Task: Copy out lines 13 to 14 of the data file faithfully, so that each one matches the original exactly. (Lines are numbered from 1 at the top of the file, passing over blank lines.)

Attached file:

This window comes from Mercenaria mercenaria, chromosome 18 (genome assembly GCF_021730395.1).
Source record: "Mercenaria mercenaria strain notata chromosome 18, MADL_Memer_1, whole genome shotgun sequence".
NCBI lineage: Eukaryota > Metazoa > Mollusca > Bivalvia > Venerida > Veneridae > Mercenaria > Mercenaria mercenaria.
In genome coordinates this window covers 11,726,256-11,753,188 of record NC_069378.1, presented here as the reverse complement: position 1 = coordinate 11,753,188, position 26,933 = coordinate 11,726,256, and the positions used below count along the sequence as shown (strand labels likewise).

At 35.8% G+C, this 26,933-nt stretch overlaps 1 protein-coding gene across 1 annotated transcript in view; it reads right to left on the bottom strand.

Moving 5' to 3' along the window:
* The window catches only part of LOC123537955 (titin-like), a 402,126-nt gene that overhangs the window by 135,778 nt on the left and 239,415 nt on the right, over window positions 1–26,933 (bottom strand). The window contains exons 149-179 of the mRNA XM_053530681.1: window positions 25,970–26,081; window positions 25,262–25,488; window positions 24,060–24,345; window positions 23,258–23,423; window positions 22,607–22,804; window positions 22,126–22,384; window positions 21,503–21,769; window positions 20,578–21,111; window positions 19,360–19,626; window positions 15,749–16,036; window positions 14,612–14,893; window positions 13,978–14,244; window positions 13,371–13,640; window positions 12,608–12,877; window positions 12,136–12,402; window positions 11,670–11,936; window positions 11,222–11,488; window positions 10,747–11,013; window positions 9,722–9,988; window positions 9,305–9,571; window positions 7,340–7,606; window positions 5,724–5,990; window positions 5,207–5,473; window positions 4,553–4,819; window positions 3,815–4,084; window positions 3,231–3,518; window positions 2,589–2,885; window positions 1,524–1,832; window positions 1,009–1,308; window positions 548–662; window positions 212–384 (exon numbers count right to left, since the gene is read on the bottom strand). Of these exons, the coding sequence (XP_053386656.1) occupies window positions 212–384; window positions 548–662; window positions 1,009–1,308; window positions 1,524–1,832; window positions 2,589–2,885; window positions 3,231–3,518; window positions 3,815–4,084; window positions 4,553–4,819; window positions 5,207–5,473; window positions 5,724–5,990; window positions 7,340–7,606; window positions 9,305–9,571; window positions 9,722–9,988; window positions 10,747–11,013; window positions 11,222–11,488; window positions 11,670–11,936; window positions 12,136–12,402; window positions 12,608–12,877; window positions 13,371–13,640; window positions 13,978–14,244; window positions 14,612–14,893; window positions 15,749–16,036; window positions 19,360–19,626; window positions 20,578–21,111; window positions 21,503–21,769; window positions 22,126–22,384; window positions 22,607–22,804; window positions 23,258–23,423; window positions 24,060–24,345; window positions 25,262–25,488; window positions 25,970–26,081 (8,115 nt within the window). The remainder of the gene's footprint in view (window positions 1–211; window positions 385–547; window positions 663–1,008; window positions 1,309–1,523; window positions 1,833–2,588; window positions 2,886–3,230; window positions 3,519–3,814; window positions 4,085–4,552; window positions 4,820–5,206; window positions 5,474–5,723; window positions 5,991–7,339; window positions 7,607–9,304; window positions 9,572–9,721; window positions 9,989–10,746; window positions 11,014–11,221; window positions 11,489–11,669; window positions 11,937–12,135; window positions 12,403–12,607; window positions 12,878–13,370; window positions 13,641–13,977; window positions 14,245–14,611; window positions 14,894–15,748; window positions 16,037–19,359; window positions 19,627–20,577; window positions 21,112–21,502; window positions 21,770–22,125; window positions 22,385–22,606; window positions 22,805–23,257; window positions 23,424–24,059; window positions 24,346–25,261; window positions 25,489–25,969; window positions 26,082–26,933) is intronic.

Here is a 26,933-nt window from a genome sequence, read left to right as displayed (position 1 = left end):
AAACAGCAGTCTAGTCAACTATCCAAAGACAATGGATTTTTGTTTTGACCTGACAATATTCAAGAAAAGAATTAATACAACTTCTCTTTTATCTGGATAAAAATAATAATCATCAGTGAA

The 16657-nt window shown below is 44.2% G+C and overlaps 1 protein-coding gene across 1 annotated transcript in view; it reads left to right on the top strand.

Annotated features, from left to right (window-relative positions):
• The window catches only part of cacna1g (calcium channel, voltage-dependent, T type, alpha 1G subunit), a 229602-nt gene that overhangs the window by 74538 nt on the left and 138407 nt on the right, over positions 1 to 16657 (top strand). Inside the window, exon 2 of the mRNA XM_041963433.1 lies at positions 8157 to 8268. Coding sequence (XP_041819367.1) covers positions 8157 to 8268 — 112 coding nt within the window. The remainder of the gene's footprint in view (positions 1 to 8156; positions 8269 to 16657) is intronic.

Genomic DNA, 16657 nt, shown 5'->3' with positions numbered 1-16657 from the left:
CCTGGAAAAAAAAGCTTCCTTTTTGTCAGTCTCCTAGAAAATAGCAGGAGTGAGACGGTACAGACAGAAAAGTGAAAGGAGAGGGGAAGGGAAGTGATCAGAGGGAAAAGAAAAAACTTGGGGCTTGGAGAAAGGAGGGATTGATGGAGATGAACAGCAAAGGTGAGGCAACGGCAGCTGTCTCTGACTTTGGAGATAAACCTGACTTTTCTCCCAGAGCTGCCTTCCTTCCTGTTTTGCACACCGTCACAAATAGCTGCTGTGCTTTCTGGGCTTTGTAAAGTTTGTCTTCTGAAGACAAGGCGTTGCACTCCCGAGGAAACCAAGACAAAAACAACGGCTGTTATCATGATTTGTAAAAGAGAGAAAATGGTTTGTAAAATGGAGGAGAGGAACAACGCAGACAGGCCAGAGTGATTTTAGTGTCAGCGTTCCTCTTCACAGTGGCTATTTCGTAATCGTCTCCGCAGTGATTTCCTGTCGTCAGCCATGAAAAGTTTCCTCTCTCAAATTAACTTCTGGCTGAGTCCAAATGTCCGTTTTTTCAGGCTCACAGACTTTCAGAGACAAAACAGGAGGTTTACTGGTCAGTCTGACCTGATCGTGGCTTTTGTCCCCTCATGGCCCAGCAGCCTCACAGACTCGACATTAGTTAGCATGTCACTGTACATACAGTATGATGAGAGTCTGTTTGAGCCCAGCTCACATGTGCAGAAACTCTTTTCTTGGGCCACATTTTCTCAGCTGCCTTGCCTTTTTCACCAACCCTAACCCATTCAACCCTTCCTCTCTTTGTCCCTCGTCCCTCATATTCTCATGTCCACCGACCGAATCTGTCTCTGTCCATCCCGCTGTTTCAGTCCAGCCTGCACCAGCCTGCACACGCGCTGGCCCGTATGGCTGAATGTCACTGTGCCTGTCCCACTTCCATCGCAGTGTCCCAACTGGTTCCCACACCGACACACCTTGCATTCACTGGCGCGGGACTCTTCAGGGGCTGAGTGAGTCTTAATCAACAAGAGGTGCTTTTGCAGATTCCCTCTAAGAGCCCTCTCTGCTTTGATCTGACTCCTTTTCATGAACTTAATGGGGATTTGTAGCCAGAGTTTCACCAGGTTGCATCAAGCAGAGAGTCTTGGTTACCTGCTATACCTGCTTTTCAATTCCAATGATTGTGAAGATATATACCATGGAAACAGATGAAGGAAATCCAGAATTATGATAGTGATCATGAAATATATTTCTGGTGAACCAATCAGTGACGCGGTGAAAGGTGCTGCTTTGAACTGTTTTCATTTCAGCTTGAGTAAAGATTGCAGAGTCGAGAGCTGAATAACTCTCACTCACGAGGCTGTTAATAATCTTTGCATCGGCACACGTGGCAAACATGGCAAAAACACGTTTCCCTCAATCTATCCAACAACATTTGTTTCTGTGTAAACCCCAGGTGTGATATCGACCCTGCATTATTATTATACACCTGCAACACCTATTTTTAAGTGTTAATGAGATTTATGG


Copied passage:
Genomic DNA, 16657 nt, shown 5'->3' with positions numbered 1-16657 from the left:
CCTGGAAAAAAAAGCTTCCTTTTTGTCAGTCTCCTAGAAAATAGCAGGAGTGAGACGGTACAGACAGAAAAGTGAAAGGAGAGGGGAAGGGAAGTGATCAGAGGGAAAAGAAAAAACTTGGGGCTTGGAGAAAGGAGGGATTGATGGAGATGAACAGCAAAGGTGAGGCAACGGCAGCTGTCTCTGACTTTGGAGATAAACCTGACTTTTCTCCCAGAGCTGCCTTCCTTCCTGTTTTGCACACCGTCACAAATAGCTGCTGTGCTTTCTGGGCTTTGTAAAGTTTGTCTTCTGAAGACAAGGCGTTGCACTCCCGAGGAAACCAAGACAAAAACAACGGCTGTTATCATGATTTGTAAAAGAGAGAAAATGGTTTGTAAAATGGAGGAGAGGAACAACGCAGACAGGCCAGAGTGATTTTAGTGTCAGCGTTCCTCTTCACAGTGGCTATTTCGTAATCGTCTCCGCAGTGATTTCCTGTCGTCAGCCATGAAAAGTTTCCTCTCTCAAATTAACTTCTGGCTGAGTCCAAATGTCCGTTTTTTCAGGCTCACAGACTTTCAGAGACAAAACAGGAGGTTTACTGGTCAGTCTGACCTGATCGTGGCTTTTGTCCCCTCATGGCCCAGCAGCCTCACAGACTCGACATTAGTTAGCATGTCACTGTACATACAGTATGATGAGAGTCTGTTTGAGCCCAGCTCACATGTGCAGAAACTCTTTTCTTGGGCCACATTTTCTCAGCTGCCTTGCCTTTTTCACCAACCCTAACCCATTCAACCCTTCCTCTCTTTGTCCCTCGTCCCTCATATTCTCATGTCCACCGACCGAATCTGTCTCTGTCCATCCCGCTGTTTCAGTCCAGCCTGCACCAGCCTGCACACGCGCTGGCCCGTATGGCTGAATGTCACTGTGCCTGTCCCACTTCCATCGCAGTGTCCCAACTGGTTCCCACACCGACACACCTTGCATTCACTGGCGCGGGACTCTTCAGGGGCTGAGTGAGTCTTAATCAACAAGAGGTGCTTTTGCAGATTCCCTCTAAGAGCCCTCTCTGCTTTGATCTGACTCCTTTTCATGAACTTAATGGGGATTTGTAGCCAGAGTTTCACCAGGTTGCATCAAGCAGAGAGTCTTGGTTACCTGCTATACCTGCTTTTCAATTCCAATGATTGTGAAGATATATACCATGGAAACAGATGAAGGAAATCCAGAATTATGATAGTGATCATGAAATATATTTCTGGTGAACCAATCAGTGACGCGGTGAAAGGTGCTGCTTTGAACTGTTTTCATTTCAGCTTGAGTAAAGATTGCAGAGTCGAGAGCTGAATAACTCTCACTCACGAGGCTGTTAATAATCTTTGCATCGGCACACGTGGCAAACATGGCAAAAACACGTTTCCCTCAATCTATCCAACAACATTTGTTTCTGTGTAAACCCCAGGTGTGATATCGACCCTGCATTATTATTATACACCTGCAACACCTATTTTTAAGTGTTAATGAGATTTATGG